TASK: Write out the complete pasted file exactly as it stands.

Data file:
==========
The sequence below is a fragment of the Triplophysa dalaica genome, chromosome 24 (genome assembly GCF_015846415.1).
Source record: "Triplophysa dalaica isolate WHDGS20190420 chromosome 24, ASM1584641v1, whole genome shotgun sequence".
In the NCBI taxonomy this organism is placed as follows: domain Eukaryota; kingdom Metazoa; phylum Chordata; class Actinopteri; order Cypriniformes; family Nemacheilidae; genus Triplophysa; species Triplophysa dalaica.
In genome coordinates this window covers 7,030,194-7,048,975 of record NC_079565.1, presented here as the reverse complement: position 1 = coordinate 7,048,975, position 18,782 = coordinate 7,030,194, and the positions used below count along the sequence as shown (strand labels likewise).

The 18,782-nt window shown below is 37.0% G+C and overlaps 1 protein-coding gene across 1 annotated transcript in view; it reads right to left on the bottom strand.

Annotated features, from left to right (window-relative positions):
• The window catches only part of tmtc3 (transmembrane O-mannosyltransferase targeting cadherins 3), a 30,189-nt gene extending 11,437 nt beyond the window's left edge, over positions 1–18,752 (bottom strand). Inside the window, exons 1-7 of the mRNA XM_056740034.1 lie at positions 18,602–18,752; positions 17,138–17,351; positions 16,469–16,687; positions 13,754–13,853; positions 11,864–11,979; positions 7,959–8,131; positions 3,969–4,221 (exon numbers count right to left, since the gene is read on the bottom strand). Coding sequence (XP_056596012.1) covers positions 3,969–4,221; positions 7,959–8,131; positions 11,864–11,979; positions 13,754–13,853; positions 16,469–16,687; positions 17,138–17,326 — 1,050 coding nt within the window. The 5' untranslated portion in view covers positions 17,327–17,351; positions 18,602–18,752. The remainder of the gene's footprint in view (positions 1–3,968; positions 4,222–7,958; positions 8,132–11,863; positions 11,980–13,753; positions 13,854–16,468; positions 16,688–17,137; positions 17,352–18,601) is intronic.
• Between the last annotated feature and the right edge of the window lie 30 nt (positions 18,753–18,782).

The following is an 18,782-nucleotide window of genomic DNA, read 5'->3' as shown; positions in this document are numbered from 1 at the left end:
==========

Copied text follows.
The sequence below is a fragment of the Triplophysa dalaica genome, chromosome 24 (genome assembly GCF_015846415.1).
Source record: "Triplophysa dalaica isolate WHDGS20190420 chromosome 24, ASM1584641v1, whole genome shotgun sequence".
In the NCBI taxonomy this organism is placed as follows: domain Eukaryota; kingdom Metazoa; phylum Chordata; class Actinopteri; order Cypriniformes; family Nemacheilidae; genus Triplophysa; species Triplophysa dalaica.
In genome coordinates this window covers 7,030,194-7,048,975 of record NC_079565.1, presented here as the reverse complement: position 1 = coordinate 7,048,975, position 18,782 = coordinate 7,030,194, and the positions used below count along the sequence as shown (strand labels likewise).

The 18,782-nt window shown below is 37.0% G+C and overlaps 1 protein-coding gene across 1 annotated transcript in view; it reads right to left on the bottom strand.

Annotated features, from left to right (window-relative positions):
• The window catches only part of tmtc3 (transmembrane O-mannosyltransferase targeting cadherins 3), a 30,189-nt gene extending 11,437 nt beyond the window's left edge, over positions 1–18,752 (bottom strand). Inside the window, exons 1-7 of the mRNA XM_056740034.1 lie at positions 18,602–18,752; positions 17,138–17,351; positions 16,469–16,687; positions 13,754–13,853; positions 11,864–11,979; positions 7,959–8,131; positions 3,969–4,221 (exon numbers count right to left, since the gene is read on the bottom strand). Coding sequence (XP_056596012.1) covers positions 3,969–4,221; positions 7,959–8,131; positions 11,864–11,979; positions 13,754–13,853; positions 16,469–16,687; positions 17,138–17,326 — 1,050 coding nt within the window. The 5' untranslated portion in view covers positions 17,327–17,351; positions 18,602–18,752. The remainder of the gene's footprint in view (positions 1–3,968; positions 4,222–7,958; positions 8,132–11,863; positions 11,980–13,753; positions 13,854–16,468; positions 16,688–17,137; positions 17,352–18,601) is intronic.
• Between the last annotated feature and the right edge of the window lie 30 nt (positions 18,753–18,782).

The following is an 18,782-nucleotide window of genomic DNA, read 5'->3' as shown; positions in this document are numbered from 1 at the left end: